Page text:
I was born in the central region of Bougainville Island, the second of seven children in a devoted Roman Catholic family. As I grew, it was at home that I first learned about the existence of God. Knowing about a God who provides and protects was important to me as a child, as I was only five years old when civil war broke out.
The reasons for the war were complicated. Our land has always been central to our identity and survival, so when copper deposits were discovered and a large open-cut mine was established, disputes over land ownership and destruction resulted in a full-scale war. Over a period of nine years, many people were displaced, and almost 20,000 people died. Our family survived, but these were difficult years, defined by a constant seeking for safety and peace.
During the war, my grandfather taught us at home; however, when the war finally ended, the first school to reopen in our region was an Adventist school. It was there I began my formal education. Sadly, when I finished primary school, there was no Adventist high school in my region, so I transitioned to a public school. This was challenging for me, as, for the first time in my life, I was in an environment that did not include prayer and devotions, and Christian beliefs and values were not discussed or upheld. Secular influences increasingly impacted me, and I began chewing betel nut.
However, my early education in the Adventist school had deeply impacted my faith, and the message of the three angels echoed in my mind. I began to think more about God and my faith, so I joined the local Christian Life Centre. However, I was troubled by the day on which we worshipped, as I’d learned about the Sabbath at the Adventist school.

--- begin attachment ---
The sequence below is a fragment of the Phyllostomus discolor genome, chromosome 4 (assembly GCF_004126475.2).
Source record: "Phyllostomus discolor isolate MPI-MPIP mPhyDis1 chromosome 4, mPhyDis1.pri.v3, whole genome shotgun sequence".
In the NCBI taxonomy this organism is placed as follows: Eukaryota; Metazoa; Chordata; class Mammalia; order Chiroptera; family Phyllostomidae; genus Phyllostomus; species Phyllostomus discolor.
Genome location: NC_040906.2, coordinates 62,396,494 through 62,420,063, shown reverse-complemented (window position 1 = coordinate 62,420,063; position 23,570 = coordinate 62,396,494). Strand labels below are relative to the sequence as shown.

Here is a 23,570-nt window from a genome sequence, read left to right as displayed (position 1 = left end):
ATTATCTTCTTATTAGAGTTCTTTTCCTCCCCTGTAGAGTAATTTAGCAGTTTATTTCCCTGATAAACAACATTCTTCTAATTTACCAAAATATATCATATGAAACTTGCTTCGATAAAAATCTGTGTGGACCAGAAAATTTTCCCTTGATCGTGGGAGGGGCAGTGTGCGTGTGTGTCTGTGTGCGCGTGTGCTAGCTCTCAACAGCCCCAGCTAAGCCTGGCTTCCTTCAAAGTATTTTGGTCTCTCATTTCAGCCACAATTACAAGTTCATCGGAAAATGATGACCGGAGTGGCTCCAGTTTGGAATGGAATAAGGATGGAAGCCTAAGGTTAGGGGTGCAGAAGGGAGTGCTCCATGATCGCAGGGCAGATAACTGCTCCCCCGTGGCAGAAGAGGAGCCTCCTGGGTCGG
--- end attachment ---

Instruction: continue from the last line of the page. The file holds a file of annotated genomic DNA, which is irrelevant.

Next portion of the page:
After finishing high school, I hoped to attend nursing school, but my parents were unable to finance my education, so I felt somewhat directionless and discouraged about my future. One evening, I heard a clear voice calling my name: “Jessica, ‘the fear of the Lord is the beginning of wisdom and knowledge, but fools despise wisdom and discipline.’” I looked for the verse in my Bible, finding it in Proverbs 1:7.
That night, I had a dream about the three angels’ messages. In my dream, one of the three angels gave me a scroll and commanded me to preach. I shared these experiences with my parents, but I was troubled. I’d never considered God might want me to be a missionary, but I was convicted that these experiences were His calling on my life. Soon after, I attended an Adventist meeting where Pastor Agnes Kola encouraged me in my calling. Gradually, I came to realise the nursing career I’d hoped to pursue was not God’s plan for me.
I began theology studies at Sonoma College, and after graduating, I was called to serve in Bougainville. Since that time, I’ve served as a local church pastor and in administrative roles. I’m now married to a wonderful, godly man, John, who originally trained to become a priest but became convicted of the Adventist faith through our nine-year friendship. We were married after his baptism, and today, we have a beautiful daughter. My husband serves through his practical skills in the Building and Maintenance department of the Bougainville Mission. My entire village has now converted to the Adventist faith, and we are passionately involved in disciple-making.
As I look back over my life, I recognise that when I chose God, He made everything possible for me. If you are a woman experiencing a call to ministry, I hope my story will remind you that “nothing is impossible with God” (Luke 1:37).